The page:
When did presidents start saying “God bless America” at the end of speeches? You might be surprised.

From Huffington Post: 

“God bless America” has become the expected way for U.S. presidents to end official speeches. But that wasn’t always the case, explain David Domke and Kevin Coe, authors of the book The God Strategy: How Religion Became a Political Weapon in America.

The first president to say it was Richard Nixon, who dropped the phrase during an attempt at damage control for the burgeoning Watergate scandal on April 30, 1973.“Tonight, I ask for your prayers to help me in everything I do throughout the days of my presidency,” he said. “God bless America and God bless each and every one of you.”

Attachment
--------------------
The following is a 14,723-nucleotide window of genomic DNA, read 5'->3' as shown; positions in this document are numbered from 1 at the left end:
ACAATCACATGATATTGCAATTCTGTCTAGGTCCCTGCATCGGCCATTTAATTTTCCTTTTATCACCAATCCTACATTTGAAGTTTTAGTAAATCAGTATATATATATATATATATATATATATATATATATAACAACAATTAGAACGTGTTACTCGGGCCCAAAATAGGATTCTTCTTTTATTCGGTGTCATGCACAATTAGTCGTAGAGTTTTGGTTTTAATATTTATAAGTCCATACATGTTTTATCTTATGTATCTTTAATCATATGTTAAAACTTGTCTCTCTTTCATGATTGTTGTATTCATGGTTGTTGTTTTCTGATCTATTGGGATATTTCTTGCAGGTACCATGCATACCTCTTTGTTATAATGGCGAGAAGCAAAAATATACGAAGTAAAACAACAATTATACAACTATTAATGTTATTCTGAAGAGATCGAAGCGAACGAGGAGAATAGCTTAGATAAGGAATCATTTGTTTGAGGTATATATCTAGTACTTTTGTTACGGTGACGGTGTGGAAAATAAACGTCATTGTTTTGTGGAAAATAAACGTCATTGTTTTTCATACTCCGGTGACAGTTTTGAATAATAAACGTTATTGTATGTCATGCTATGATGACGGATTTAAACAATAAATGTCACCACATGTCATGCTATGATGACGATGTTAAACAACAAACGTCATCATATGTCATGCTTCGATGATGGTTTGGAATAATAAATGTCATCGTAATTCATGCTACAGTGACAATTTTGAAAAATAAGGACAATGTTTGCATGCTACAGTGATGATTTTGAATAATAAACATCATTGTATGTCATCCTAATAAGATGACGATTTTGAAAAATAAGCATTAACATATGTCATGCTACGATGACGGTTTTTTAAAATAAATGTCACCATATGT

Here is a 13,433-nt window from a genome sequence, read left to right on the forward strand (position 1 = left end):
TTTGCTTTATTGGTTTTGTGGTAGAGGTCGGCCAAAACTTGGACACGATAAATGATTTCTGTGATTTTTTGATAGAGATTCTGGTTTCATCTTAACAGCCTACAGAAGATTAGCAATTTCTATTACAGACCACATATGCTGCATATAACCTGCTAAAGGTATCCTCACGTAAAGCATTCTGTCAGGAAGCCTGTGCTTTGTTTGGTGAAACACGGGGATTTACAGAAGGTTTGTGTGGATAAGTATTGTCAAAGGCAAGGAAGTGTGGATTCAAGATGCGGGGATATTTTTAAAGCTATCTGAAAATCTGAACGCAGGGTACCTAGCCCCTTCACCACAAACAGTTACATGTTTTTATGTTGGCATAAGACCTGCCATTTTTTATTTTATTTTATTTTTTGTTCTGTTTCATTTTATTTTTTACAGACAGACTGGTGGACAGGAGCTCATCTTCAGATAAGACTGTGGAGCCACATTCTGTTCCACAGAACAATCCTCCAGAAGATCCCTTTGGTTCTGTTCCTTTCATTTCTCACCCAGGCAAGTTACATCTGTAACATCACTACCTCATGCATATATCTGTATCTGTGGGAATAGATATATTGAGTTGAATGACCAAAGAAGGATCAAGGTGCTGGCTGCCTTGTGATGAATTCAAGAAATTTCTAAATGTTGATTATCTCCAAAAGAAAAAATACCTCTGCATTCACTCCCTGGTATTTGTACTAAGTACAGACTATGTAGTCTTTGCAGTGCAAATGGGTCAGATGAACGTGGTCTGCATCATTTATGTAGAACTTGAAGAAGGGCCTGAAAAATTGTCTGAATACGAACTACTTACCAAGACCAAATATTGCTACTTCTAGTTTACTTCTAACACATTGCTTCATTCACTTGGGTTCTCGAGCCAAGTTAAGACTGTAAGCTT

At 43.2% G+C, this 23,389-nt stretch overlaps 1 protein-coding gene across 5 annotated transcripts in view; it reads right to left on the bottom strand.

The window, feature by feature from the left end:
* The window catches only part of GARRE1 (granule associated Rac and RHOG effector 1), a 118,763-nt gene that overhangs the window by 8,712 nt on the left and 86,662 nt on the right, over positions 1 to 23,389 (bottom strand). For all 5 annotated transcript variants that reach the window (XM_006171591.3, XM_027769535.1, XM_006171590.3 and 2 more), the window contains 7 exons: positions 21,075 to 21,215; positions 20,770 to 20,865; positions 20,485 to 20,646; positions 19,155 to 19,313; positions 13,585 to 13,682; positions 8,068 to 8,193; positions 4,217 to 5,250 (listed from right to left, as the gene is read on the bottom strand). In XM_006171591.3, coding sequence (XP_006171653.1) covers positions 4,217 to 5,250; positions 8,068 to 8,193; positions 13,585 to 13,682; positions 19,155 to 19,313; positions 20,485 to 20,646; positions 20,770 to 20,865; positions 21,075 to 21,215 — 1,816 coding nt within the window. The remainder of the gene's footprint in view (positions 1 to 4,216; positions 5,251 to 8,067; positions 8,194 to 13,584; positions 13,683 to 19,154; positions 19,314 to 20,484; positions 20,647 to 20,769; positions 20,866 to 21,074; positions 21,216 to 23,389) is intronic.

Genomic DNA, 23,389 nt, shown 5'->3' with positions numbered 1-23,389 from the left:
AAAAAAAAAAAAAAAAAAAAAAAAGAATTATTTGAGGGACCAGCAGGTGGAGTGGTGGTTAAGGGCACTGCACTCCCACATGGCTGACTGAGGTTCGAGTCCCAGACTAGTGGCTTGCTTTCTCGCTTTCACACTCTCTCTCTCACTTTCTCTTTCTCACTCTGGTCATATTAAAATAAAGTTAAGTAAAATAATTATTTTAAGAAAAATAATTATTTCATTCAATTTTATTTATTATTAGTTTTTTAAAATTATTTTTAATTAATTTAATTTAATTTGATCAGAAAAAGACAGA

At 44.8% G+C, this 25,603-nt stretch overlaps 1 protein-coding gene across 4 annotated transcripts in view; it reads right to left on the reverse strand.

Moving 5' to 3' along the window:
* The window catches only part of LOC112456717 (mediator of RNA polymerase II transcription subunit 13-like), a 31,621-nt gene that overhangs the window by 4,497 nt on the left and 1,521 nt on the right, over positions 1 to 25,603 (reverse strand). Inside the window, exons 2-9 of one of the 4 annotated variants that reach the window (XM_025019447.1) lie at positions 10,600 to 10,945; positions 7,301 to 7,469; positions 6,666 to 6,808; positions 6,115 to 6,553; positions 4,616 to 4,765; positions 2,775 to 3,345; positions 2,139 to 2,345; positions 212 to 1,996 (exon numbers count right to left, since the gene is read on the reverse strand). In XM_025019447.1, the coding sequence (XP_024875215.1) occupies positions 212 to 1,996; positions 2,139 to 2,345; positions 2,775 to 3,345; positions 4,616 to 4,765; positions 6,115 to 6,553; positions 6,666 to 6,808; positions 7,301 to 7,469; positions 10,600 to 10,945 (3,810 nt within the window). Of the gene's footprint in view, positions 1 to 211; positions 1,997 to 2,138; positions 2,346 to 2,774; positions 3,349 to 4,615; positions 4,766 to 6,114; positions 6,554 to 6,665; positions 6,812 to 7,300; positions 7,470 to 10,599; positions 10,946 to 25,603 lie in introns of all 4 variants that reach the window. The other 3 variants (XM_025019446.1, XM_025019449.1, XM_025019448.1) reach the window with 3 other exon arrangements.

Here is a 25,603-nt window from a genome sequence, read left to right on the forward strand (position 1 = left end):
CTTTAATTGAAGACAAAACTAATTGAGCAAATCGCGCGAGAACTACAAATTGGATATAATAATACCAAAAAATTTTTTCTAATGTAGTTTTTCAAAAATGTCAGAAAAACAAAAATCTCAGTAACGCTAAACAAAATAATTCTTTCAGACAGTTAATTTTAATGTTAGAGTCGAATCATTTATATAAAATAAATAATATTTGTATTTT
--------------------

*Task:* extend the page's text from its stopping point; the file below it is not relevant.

The phrase didn’t catch on during the Gerald Ford and Jimmy Carter years, but Ronald Reagan’s presidency definitively ushered in the era of “God bless America.” Reagan used the line when accepting the Republican Party’s presidential nomination in 1980, and made it his standard sign-off once in the White House. Since then, it’s become a standard part of the language of the American presidency.

Domke and Coe note that out of the 229 major Presidential speeches from the inauguration of Franklin Roosevelt in 1933 to the end of Carter’s term in 1981, Nixon’s use of “God bless America” was the only the time a president used the phrase publicly. In contrast, from the inauguration of Reagan in 1981 to the Bush administration in 2008, 49 out of 129 major presidential addresses used the line.

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